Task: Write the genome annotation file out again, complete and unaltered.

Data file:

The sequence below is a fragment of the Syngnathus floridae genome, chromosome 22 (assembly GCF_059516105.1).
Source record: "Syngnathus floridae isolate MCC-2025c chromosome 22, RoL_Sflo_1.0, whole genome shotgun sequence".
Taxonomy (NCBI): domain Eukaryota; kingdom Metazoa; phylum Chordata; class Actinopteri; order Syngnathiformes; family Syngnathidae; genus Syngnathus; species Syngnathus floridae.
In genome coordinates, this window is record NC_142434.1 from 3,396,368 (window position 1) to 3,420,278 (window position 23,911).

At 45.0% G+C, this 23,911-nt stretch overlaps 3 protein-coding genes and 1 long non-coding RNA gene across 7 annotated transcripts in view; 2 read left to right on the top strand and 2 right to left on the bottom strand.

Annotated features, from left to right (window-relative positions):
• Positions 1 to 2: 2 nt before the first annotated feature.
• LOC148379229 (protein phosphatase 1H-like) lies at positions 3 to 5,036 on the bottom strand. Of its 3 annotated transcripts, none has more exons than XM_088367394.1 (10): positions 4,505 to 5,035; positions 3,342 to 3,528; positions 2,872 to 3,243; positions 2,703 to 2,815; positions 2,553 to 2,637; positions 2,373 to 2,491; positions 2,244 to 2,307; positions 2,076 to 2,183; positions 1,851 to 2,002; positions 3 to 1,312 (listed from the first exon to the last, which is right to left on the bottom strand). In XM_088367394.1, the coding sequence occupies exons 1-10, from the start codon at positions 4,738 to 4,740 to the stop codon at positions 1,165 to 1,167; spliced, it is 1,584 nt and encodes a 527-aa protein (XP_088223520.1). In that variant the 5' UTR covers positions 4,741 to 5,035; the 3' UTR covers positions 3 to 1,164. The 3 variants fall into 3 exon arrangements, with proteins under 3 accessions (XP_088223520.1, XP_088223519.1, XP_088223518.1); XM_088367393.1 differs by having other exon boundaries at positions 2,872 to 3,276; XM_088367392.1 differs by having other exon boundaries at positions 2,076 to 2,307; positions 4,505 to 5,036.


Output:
The sequence below is a fragment of the Syngnathus floridae genome, chromosome 22 (assembly GCF_059516105.1).
Source record: "Syngnathus floridae isolate MCC-2025c chromosome 22, RoL_Sflo_1.0, whole genome shotgun sequence".
Taxonomy (NCBI): domain Eukaryota; kingdom Metazoa; phylum Chordata; class Actinopteri; order Syngnathiformes; family Syngnathidae; genus Syngnathus; species Syngnathus floridae.
In genome coordinates, this window is record NC_142434.1 from 3,396,368 (window position 1) to 3,420,278 (window position 23,911).

At 45.0% G+C, this 23,911-nt stretch overlaps 3 protein-coding genes and 1 long non-coding RNA gene across 7 annotated transcripts in view; 2 read left to right on the top strand and 2 right to left on the bottom strand.

Annotated features, from left to right (window-relative positions):
• Positions 1 to 2: 2 nt before the first annotated feature.
• LOC148379229 (protein phosphatase 1H-like) lies at positions 3 to 5,036 on the bottom strand. Of its 3 annotated transcripts, none has more exons than XM_088367394.1 (10): positions 4,505 to 5,035; positions 3,342 to 3,528; positions 2,872 to 3,243; positions 2,703 to 2,815; positions 2,553 to 2,637; positions 2,373 to 2,491; positions 2,244 to 2,307; positions 2,076 to 2,183; positions 1,851 to 2,002; positions 3 to 1,312 (listed from the first exon to the last, which is right to left on the bottom strand). In XM_088367394.1, the coding sequence occupies exons 1-10, from the start codon at positions 4,738 to 4,740 to the stop codon at positions 1,165 to 1,167; spliced, it is 1,584 nt and encodes a 527-aa protein (XP_088223520.1). In that variant the 5' UTR covers positions 4,741 to 5,035; the 3' UTR covers positions 3 to 1,164. The 3 variants fall into 3 exon arrangements, with proteins under 3 accessions (XP_088223520.1, XP_088223519.1, XP_088223518.1); XM_088367393.1 differs by having other exon boundaries at positions 2,872 to 3,276; XM_088367392.1 differs by having other exon boundaries at positions 2,076 to 2,307; positions 4,505 to 5,036.